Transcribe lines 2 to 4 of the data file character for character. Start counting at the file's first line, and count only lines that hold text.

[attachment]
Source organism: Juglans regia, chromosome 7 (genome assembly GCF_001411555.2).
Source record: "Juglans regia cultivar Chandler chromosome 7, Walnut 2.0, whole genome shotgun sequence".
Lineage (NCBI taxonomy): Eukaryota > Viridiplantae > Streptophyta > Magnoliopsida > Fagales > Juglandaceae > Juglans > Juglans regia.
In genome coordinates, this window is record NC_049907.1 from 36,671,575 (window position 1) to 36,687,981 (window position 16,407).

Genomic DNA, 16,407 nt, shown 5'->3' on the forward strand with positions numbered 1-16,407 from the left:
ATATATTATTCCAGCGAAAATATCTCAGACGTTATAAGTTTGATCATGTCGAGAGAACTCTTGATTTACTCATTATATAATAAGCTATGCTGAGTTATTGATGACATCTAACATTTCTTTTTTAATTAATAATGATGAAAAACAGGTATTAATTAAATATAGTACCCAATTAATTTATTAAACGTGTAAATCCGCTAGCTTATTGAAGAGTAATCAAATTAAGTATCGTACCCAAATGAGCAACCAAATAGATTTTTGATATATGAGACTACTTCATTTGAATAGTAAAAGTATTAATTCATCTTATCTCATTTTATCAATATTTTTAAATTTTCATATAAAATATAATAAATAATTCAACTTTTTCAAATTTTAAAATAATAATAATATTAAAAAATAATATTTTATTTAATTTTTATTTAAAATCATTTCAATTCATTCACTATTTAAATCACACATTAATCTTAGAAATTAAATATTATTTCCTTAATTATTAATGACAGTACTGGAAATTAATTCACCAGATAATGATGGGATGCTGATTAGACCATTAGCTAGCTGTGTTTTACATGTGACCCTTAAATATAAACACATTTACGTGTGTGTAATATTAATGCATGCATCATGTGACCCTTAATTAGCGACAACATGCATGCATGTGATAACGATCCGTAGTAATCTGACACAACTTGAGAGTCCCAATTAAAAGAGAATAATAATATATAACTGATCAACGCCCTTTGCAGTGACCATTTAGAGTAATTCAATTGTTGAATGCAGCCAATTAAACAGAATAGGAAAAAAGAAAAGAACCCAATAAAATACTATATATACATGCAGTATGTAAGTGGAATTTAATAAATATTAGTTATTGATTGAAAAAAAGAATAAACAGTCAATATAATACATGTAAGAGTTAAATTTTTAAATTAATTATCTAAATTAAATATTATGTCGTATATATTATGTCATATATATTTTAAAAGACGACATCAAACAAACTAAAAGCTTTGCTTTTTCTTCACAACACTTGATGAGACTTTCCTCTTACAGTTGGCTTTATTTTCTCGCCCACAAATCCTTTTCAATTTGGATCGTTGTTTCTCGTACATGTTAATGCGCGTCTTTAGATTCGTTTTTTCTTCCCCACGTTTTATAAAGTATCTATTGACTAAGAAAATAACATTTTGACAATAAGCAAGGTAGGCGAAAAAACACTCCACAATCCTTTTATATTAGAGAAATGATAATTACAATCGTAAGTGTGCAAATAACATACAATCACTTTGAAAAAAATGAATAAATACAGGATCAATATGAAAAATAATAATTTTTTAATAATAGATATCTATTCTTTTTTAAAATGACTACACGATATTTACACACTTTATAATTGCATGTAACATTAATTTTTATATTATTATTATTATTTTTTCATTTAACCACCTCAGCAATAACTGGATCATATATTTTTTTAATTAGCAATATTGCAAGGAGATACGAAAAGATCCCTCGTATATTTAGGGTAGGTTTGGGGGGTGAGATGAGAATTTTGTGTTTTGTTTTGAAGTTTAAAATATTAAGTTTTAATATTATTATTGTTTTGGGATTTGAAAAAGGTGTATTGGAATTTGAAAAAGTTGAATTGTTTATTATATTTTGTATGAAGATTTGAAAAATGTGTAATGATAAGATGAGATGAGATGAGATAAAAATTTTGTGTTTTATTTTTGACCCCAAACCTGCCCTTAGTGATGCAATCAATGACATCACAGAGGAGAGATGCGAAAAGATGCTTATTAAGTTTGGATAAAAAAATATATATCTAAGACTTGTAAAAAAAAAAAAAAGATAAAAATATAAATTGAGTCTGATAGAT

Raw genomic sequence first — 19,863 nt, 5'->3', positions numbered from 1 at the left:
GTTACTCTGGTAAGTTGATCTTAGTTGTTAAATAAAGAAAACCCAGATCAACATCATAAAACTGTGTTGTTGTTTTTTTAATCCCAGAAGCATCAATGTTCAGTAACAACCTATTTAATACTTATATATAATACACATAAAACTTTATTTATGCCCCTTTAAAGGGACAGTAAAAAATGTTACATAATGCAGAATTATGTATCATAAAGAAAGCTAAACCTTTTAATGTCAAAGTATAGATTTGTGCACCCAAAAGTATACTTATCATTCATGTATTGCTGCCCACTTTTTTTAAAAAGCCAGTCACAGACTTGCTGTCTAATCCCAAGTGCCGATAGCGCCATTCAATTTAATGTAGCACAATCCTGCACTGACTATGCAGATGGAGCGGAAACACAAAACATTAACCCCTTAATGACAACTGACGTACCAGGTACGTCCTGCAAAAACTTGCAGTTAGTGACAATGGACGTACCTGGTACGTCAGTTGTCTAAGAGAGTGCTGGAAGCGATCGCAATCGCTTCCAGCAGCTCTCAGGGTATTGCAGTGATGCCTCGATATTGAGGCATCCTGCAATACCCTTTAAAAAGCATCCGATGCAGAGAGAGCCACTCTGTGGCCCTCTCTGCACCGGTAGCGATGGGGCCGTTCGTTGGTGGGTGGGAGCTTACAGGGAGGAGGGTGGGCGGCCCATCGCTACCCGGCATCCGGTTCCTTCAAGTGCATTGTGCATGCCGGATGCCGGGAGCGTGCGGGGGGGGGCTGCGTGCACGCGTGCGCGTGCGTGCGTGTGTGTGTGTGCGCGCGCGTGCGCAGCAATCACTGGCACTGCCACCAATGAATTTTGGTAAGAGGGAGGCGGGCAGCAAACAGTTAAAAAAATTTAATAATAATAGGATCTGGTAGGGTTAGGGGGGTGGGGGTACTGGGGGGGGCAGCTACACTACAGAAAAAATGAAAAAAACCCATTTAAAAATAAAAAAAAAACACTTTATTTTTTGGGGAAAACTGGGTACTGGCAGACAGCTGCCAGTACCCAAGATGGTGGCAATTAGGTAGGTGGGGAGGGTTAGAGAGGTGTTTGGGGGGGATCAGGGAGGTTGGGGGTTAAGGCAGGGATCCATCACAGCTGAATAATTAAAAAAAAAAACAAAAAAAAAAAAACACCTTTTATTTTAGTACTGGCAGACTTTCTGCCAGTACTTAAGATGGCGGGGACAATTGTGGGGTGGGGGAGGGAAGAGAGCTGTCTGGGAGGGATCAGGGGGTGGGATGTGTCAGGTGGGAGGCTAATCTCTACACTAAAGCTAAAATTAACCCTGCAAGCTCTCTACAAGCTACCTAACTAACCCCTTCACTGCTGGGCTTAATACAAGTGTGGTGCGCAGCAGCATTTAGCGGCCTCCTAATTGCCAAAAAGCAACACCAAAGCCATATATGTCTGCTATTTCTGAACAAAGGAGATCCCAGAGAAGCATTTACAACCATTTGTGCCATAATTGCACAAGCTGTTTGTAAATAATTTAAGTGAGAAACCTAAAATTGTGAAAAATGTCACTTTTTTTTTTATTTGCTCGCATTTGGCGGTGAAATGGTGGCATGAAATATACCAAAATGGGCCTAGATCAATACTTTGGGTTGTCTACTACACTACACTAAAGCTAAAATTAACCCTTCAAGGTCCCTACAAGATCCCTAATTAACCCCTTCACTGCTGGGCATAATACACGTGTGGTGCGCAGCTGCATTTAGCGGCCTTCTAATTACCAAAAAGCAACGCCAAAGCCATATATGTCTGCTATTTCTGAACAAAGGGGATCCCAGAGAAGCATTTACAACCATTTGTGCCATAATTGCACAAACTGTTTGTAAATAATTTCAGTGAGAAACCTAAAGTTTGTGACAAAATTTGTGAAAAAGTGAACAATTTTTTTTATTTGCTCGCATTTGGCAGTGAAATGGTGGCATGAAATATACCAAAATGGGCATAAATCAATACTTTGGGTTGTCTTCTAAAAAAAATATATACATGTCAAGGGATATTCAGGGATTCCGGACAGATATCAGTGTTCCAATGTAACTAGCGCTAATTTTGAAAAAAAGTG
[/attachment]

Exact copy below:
Source record: "Juglans regia cultivar Chandler chromosome 7, Walnut 2.0, whole genome shotgun sequence".
Lineage (NCBI taxonomy): Eukaryota > Viridiplantae > Streptophyta > Magnoliopsida > Fagales > Juglandaceae > Juglans > Juglans regia.
In genome coordinates, this window is record NC_049907.1 from 36,671,575 (window position 1) to 36,687,981 (window position 16,407).